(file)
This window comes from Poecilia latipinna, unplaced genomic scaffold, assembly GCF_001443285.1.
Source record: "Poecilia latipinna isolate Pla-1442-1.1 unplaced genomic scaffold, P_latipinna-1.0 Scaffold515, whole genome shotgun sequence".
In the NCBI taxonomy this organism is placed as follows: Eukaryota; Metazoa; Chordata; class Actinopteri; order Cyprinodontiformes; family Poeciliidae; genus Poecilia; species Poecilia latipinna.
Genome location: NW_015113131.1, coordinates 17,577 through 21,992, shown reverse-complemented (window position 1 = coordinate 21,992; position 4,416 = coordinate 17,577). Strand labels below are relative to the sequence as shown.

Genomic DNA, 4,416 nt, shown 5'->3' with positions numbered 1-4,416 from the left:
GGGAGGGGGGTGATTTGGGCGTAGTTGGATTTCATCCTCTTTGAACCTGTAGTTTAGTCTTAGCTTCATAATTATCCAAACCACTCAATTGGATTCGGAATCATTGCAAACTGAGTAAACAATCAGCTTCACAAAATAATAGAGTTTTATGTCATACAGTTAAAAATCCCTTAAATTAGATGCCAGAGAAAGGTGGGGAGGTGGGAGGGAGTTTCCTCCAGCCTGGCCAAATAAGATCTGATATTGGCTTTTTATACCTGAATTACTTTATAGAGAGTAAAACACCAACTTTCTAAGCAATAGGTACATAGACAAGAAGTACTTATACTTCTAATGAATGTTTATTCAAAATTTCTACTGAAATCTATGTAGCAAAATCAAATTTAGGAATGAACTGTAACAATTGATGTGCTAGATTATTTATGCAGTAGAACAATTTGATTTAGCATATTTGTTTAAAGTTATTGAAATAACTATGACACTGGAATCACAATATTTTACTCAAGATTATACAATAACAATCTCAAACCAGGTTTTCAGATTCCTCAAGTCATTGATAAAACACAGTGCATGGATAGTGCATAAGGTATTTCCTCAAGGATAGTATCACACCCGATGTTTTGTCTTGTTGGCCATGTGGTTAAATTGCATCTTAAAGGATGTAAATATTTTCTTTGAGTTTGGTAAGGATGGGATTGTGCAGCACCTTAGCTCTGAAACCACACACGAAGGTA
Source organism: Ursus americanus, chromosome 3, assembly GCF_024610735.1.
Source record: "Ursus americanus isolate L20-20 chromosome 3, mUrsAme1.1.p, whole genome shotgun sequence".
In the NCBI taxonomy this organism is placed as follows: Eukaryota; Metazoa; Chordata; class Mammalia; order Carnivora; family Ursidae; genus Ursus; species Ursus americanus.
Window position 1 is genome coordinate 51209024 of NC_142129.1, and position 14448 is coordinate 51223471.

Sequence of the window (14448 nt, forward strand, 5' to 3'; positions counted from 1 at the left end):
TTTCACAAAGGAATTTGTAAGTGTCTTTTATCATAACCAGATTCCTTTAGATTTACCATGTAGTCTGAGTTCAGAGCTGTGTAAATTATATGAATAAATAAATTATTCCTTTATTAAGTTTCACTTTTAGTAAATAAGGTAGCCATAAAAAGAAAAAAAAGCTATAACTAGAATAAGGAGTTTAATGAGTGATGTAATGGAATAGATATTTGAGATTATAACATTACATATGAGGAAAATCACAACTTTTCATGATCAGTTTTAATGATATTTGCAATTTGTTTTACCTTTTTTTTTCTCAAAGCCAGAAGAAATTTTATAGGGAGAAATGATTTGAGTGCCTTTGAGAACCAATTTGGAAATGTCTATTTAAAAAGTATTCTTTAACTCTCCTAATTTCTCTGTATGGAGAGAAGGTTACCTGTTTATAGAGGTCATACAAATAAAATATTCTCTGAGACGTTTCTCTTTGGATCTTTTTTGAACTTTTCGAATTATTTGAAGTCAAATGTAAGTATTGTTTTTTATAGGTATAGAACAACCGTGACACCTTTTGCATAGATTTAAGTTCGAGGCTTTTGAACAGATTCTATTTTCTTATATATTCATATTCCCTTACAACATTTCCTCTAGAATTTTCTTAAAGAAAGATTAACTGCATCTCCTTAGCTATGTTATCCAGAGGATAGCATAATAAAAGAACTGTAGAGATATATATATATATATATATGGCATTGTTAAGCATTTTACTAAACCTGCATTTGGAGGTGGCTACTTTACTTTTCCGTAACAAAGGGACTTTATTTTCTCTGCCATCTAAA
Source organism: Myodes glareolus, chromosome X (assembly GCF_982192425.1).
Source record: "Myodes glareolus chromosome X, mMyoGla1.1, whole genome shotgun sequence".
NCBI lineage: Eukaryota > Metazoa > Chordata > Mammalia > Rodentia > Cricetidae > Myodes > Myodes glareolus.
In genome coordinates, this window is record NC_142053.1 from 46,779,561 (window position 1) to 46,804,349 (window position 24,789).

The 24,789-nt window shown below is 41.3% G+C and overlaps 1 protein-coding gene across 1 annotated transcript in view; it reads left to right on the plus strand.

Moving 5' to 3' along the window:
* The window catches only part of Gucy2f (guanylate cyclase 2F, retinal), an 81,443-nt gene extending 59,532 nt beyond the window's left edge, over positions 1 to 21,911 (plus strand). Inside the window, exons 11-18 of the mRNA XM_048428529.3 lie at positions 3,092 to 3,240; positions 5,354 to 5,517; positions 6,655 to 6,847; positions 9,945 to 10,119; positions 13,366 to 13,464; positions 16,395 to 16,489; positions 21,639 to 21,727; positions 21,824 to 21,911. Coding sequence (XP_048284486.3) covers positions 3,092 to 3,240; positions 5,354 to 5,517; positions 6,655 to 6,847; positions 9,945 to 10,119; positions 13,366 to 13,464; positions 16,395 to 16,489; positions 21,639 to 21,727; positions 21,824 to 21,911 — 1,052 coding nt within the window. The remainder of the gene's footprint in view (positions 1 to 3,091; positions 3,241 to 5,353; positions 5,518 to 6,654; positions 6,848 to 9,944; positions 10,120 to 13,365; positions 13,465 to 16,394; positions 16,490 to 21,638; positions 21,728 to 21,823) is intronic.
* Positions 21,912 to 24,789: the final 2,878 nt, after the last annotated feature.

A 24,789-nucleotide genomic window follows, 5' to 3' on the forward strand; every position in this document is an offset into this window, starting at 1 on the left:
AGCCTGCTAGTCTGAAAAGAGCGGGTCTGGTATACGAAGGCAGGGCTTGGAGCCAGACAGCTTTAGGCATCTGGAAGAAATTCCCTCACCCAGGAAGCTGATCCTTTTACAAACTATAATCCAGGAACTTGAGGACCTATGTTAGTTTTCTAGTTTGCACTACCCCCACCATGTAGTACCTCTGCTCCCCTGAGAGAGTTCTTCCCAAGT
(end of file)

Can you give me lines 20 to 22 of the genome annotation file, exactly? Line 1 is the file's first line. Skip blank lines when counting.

* Positions 21,912 to 24,789: the final 2,878 nt, after the last annotated feature.

A 24,789-nucleotide genomic window follows, 5' to 3' on the forward strand; every position in this document is an offset into this window, starting at 1 on the left:
AGCCTGCTAGTCTGAAAAGAGCGGGTCTGGTATACGAAGGCAGGGCTTGGAGCCAGACAGCTTTAGGCATCTGGAAGAAATTCCCTCACCCAGGAAGCTGATCCTTTTACAAACTATAATCCAGGAACTTGAGGACCTATGTTAGTTTTCTAGTTTGCACTACCCCCACCATGTAGTACCTCTGCTCCCCTGAGAGAGTTCTTCCCAAGT